Brand new research, released today, shows that electric vehicles (EVs) have depreciated in value at a staggering rate – losing more than half their value in just three years.
The study, commissioned by used car buying service ChooseMyCar.com, shows that EVs on average will lose 51 percent of their purchase value from 2020 to 2023, compared to just 37 percent for petrol vehicles. This equates to a massive £15,220 loss for EV owners, while petrol vehicles lose £9,901.
The research used a comparison of new car prices in 2020 against their value now. The 2023 value is based on the average price of cars listed by private sellers or car dealers. ChooseMyCar.com also compared popular car buying websites to look at a buy now price.
Clearly, the higher the original purchase, the bigger the loss, with the Tesla S model losing an enormous £25,000 in value in just three years. But even the entry level vehicles, such as the Nissan Leaf, are seeing losses of £13,000. In fact, the entry level cars are often seeing larger percentage decreases in their value, with the Hyndai Ionic losing a whopping 67 percent of its worth.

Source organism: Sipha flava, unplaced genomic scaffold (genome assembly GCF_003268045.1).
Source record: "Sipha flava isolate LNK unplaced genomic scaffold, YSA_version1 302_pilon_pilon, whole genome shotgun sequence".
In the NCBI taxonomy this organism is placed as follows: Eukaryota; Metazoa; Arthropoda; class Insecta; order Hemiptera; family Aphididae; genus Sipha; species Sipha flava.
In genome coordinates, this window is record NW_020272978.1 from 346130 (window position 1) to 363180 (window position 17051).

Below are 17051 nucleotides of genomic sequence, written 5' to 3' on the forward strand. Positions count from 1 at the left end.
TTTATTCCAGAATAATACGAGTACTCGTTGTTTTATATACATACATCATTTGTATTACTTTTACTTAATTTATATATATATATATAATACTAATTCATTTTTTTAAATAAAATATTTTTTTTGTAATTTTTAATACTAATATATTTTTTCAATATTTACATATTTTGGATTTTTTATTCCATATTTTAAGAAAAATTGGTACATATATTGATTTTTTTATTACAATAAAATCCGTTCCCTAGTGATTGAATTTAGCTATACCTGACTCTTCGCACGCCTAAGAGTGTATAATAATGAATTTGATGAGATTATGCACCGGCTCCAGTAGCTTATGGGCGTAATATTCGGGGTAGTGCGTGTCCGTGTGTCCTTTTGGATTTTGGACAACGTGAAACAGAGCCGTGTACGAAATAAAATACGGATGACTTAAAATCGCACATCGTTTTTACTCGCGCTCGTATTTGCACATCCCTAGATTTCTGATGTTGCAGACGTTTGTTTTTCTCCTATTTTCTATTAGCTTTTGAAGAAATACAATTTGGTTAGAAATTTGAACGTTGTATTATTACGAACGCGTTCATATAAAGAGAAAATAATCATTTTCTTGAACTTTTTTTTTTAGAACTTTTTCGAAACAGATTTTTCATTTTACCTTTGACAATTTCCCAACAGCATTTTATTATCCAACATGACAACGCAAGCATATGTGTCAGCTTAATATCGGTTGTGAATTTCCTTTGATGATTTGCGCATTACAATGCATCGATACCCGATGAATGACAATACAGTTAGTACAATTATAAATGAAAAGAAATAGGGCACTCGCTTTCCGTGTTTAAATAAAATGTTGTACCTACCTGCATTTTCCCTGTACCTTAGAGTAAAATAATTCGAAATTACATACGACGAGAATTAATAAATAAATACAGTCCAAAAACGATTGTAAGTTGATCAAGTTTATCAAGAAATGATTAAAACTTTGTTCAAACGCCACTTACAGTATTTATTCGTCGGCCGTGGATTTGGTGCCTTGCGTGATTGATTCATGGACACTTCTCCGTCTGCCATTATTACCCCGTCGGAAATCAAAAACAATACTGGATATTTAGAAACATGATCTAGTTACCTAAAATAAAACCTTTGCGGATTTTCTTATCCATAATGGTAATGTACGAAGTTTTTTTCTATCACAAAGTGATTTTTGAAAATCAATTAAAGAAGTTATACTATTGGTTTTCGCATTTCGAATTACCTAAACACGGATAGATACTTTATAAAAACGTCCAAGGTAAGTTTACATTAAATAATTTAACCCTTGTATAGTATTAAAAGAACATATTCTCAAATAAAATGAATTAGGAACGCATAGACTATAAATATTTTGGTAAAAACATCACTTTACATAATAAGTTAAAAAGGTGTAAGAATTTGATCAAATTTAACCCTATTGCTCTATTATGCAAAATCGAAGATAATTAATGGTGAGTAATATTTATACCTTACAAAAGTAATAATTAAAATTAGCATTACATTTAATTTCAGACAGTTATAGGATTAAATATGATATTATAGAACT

Partly, this is due to a market correction that has seen new EVs lower their initial purchase price, but the trend of higher rates of depreciation is expected to continue, according to market experts.
EV’s with the biggest depreciation are:
- Hyundai ionic – drop of 67%
- BMW i3 – drop of 64%
- Renault Zoe – drop of 61%
- Nissan Leaf – drop of 58%
- VW ID3 – drop of 55%
- Tesla model S – drop of 46%
- Tesla 3 – drop of 43%
In 2020, the Government offered a grant to provide funding of up to 75 percent towards the cost of installing electric vehicle smart chargepoints at homes across the UK. This helped incentivise car owners to switch to an EV; however these hundreds of pounds saved now look insignificant in comparison to the thousands of pounds lost in value.
Founder of ChooseMyCar.com, Nick Zapolski, said: “Our research shows yet another blow for EV owners, on top of many other issues that have come to light recently.
“Not only are the EVs themselves not holding value, the price of electricity itself has zoomed up, meaning running the cars is not as economical as it once was. Home charge points are expensive to install (if you even had the necessary driveway to allow that) and there has been uproar about the availability and reliability of public charge points.
“On top of that, recent decisions made by the Government mean that some of the initial incentives to encourage EV ownership are being discontinued, such as lower tax and free entry into ULEZ zones.
“The Government really needs to take action if it wants to continue to push the idea of EVs onto the consumer, as currently the cons of EV ownership threaten to outweigh the pros.”